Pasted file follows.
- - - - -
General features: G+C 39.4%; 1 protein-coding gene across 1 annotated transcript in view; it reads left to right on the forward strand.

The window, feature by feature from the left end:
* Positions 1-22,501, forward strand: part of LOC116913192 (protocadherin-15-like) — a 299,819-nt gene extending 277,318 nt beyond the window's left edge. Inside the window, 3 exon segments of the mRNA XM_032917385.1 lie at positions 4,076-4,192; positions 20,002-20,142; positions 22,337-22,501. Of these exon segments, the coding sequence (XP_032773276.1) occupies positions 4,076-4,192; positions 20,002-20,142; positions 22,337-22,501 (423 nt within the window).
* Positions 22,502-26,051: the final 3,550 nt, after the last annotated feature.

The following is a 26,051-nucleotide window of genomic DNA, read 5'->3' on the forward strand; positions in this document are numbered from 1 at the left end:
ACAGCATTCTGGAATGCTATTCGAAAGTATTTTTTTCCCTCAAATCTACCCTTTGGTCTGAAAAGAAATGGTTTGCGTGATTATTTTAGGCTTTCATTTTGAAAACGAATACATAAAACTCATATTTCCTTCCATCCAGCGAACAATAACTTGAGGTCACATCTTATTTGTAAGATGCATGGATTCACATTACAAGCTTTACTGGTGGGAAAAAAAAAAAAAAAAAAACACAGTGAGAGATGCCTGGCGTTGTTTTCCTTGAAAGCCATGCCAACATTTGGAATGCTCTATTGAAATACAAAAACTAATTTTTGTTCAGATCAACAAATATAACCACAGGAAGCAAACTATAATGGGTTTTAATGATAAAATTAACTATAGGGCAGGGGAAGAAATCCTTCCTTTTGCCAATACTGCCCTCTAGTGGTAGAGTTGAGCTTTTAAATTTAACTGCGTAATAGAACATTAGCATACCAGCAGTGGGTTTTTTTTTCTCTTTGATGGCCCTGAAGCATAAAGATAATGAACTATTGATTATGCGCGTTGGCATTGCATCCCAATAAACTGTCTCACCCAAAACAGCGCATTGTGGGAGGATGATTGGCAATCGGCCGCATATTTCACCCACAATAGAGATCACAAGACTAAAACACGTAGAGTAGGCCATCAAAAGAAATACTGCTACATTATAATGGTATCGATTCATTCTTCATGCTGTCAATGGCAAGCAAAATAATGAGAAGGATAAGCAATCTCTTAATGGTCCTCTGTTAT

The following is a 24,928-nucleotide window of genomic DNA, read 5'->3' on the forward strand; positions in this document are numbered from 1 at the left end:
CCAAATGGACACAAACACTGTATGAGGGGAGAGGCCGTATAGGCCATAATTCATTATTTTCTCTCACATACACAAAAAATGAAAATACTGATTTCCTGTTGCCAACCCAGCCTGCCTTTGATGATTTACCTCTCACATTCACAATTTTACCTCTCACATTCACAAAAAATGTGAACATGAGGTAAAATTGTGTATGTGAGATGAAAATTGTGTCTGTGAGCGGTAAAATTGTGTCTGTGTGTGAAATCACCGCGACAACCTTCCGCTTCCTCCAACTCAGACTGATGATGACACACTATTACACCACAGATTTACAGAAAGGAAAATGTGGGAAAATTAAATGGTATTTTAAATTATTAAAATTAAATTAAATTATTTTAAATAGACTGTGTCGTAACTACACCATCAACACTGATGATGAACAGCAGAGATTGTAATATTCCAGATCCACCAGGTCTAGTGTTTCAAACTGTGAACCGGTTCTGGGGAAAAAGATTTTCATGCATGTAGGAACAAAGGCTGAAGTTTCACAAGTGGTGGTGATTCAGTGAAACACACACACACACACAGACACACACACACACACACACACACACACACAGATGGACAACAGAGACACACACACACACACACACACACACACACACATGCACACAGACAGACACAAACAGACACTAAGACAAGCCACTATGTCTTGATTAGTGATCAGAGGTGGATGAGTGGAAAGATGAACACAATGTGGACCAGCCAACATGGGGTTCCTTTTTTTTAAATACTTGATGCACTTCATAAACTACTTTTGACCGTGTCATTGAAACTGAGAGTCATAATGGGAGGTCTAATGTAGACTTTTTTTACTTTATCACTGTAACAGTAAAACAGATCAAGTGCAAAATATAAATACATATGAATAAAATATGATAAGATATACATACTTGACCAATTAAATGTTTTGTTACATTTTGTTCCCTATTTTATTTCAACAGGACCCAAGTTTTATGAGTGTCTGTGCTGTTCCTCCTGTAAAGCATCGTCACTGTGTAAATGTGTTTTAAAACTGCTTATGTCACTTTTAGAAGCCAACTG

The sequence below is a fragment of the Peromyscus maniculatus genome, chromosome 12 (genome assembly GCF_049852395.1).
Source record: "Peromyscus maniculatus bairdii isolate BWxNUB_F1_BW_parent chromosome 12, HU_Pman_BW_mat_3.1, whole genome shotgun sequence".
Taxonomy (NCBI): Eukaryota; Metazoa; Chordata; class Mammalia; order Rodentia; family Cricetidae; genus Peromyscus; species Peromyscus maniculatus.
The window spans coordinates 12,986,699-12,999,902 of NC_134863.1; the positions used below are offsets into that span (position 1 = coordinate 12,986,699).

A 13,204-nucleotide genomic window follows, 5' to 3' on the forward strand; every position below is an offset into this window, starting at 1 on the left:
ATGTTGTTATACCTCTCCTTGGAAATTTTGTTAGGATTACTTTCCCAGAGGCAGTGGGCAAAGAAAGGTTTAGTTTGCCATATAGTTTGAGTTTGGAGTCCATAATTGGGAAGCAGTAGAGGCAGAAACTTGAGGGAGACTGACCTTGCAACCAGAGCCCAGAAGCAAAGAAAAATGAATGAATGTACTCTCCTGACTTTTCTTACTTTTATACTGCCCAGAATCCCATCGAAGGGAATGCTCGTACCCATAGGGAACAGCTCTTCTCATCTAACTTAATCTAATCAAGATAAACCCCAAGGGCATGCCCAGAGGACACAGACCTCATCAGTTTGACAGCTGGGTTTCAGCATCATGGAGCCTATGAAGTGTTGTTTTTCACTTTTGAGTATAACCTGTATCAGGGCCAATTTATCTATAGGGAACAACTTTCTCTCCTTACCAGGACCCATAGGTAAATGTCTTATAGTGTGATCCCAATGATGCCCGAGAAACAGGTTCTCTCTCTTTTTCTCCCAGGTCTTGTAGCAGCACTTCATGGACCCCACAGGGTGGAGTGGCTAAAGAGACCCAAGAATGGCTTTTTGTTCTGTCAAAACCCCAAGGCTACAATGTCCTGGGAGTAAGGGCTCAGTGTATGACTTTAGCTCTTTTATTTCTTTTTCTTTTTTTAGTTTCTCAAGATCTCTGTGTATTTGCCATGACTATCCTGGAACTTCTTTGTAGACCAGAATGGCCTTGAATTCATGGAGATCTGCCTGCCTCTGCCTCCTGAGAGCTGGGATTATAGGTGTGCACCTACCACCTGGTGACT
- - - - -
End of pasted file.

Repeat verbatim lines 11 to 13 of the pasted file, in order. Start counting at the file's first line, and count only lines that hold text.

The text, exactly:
Taxonomy (NCBI): Eukaryota; Metazoa; Chordata; class Mammalia; order Rodentia; family Cricetidae; genus Peromyscus; species Peromyscus maniculatus.
The window spans coordinates 12,986,699-12,999,902 of NC_134863.1; the positions used below are offsets into that span (position 1 = coordinate 12,986,699).

A 13,204-nucleotide genomic window follows, 5' to 3' on the forward strand; every position below is an offset into this window, starting at 1 on the left: